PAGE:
We can only hope the latest version of the Enphase app has a better user interface.

Enphase’s Latest IQ8 Microinverter: Finally Here

Like the physically enormous Enphase battery, the IQ8 microinverter has been a long time coming. The initial promise of them being “here by Christmas” evolved into an enduring industry joke, mainly because nobody could predict which year Enphase Christmas would arrive. There was a FAQ put out mid-2020, promising 2021, for a product delivered mid-2023.

With the rise of high-current 13 amp panels, IQ8 is needed, but there’s still no Enphase microinverter for a nice high-voltage REC Alpha 470w panel without clipping current or missing out on STC payments.

Enphase Is The Market Leader

We mustn’t forget that Enphase stands as a market leader in microinverters for a reason. They offer a great product with unique capabilities and an outstanding warranty. Being part of a much larger global operation gives them the resources to maintain an excellent technical support line, even though they may have overlooked properly maintaining their Australian website.

I know a lot of really reputable solar installers, successful businesses, and smart people, some whom stake their entire operation on Enphase. They have no doubts about the quality of the systems they deliver, and it’s great to see them passionately explain why.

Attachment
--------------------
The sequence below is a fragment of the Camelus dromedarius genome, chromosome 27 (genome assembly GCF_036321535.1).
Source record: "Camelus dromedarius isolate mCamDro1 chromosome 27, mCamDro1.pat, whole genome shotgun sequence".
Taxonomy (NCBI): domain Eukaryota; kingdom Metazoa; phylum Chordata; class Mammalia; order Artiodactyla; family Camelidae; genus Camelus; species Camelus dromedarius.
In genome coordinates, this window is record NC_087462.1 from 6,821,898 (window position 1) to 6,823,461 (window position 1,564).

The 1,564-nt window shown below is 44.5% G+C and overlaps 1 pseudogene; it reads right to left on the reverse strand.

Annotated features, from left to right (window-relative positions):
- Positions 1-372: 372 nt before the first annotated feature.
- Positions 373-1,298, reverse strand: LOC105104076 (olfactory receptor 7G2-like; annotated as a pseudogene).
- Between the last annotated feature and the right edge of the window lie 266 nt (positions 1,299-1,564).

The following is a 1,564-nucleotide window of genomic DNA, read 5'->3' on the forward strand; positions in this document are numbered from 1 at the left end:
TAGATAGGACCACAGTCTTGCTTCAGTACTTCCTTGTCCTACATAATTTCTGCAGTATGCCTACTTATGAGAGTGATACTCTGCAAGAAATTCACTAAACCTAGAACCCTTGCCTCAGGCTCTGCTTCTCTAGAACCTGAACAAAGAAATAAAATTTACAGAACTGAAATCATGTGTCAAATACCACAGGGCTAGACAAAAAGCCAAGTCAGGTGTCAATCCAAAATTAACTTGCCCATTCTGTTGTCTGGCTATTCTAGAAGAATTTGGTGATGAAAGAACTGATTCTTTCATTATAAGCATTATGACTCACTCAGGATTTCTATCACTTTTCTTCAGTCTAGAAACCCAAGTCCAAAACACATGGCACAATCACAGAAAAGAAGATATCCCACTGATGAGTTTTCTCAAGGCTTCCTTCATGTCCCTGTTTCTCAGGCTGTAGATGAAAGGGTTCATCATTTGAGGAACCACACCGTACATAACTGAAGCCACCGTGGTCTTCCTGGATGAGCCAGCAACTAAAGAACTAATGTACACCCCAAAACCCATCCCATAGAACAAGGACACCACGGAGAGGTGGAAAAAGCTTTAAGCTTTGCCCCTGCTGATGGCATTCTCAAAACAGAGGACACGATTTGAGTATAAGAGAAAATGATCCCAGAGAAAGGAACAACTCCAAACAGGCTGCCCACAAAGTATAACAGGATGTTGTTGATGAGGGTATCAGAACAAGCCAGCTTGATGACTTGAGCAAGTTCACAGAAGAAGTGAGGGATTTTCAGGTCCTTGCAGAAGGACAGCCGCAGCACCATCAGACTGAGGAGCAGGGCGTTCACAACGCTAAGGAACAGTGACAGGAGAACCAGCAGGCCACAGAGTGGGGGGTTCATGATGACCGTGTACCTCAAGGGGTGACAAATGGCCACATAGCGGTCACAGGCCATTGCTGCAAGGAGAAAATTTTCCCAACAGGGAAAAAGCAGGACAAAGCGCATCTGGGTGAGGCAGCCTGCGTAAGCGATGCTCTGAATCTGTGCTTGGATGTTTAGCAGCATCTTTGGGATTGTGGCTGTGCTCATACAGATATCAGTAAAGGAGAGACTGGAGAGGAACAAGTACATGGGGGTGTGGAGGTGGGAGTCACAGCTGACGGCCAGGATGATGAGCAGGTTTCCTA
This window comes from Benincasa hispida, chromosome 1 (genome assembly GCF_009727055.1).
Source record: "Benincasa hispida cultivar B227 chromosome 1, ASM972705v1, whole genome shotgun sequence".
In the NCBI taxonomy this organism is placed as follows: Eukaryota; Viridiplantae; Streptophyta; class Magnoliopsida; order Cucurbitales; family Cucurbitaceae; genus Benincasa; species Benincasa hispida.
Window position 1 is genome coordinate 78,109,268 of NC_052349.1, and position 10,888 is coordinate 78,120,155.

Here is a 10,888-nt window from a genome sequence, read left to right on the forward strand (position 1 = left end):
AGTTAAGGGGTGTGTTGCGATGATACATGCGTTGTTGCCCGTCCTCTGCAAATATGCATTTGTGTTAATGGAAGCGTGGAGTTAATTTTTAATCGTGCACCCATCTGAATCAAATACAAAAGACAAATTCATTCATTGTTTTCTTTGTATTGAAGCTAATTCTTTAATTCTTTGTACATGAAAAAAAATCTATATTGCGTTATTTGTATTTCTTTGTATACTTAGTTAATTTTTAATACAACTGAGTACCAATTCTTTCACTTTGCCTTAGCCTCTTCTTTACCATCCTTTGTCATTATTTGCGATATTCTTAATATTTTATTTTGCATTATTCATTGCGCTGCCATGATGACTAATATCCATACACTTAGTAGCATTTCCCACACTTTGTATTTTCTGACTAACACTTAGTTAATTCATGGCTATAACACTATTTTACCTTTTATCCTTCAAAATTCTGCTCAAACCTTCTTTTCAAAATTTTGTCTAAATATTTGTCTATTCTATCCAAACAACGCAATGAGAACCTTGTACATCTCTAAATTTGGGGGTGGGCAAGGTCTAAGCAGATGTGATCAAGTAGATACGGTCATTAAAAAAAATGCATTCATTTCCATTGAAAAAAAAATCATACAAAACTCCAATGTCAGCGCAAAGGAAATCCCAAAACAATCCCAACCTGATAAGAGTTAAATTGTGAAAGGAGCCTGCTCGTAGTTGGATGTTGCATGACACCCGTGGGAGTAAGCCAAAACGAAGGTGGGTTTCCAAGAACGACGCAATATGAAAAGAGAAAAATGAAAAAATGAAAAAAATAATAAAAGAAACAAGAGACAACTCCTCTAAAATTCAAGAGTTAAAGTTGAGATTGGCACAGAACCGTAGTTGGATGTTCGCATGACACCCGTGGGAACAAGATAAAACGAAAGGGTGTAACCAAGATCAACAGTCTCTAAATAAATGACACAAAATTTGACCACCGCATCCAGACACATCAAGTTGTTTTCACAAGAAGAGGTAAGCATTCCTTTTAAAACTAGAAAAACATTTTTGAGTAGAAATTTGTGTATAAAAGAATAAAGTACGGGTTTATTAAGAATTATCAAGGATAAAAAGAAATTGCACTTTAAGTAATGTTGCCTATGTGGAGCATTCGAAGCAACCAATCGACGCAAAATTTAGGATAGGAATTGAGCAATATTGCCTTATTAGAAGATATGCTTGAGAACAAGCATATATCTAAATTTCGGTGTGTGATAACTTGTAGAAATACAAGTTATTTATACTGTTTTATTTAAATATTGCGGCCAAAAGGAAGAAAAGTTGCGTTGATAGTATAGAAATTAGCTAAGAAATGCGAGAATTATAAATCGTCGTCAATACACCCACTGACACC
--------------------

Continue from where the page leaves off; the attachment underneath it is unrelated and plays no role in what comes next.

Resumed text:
I Would Like Some Answers Though

There have been some installer-level Enphase design problems drawn to my attention recently. It’s not the end of the earth; it doesn’t threaten your warranty, but when you pay a premium for Enphase microinverters, getting a second-rate yield leaves a bad taste in your mouth.

The responses I’ve had trying to raise the issue have been, at best, muted. I’m not keen on throwing bombs, but there seems to be a reluctance to address the embarrassment caused by a savvy customer using Enphase web tools to point out fundamental flaws. Next week, I’ll outline a conflict I’d love to see settled amicably.

About Anthony Bennett

Anthony joined the SolarQuotes team in 2022. He’s a licensed electrician, builder, roofer and solar installer who for 14 years did jobs all over SA - residential, commercial, on-grid and off-grid. A true enthusiast with a skillset the typical solar installer might not have, his blogs are typically deep dives that draw on his decades of experience in the industry to educate and entertain. Read Anthony's full bio.

Comments

  1. koen weijand says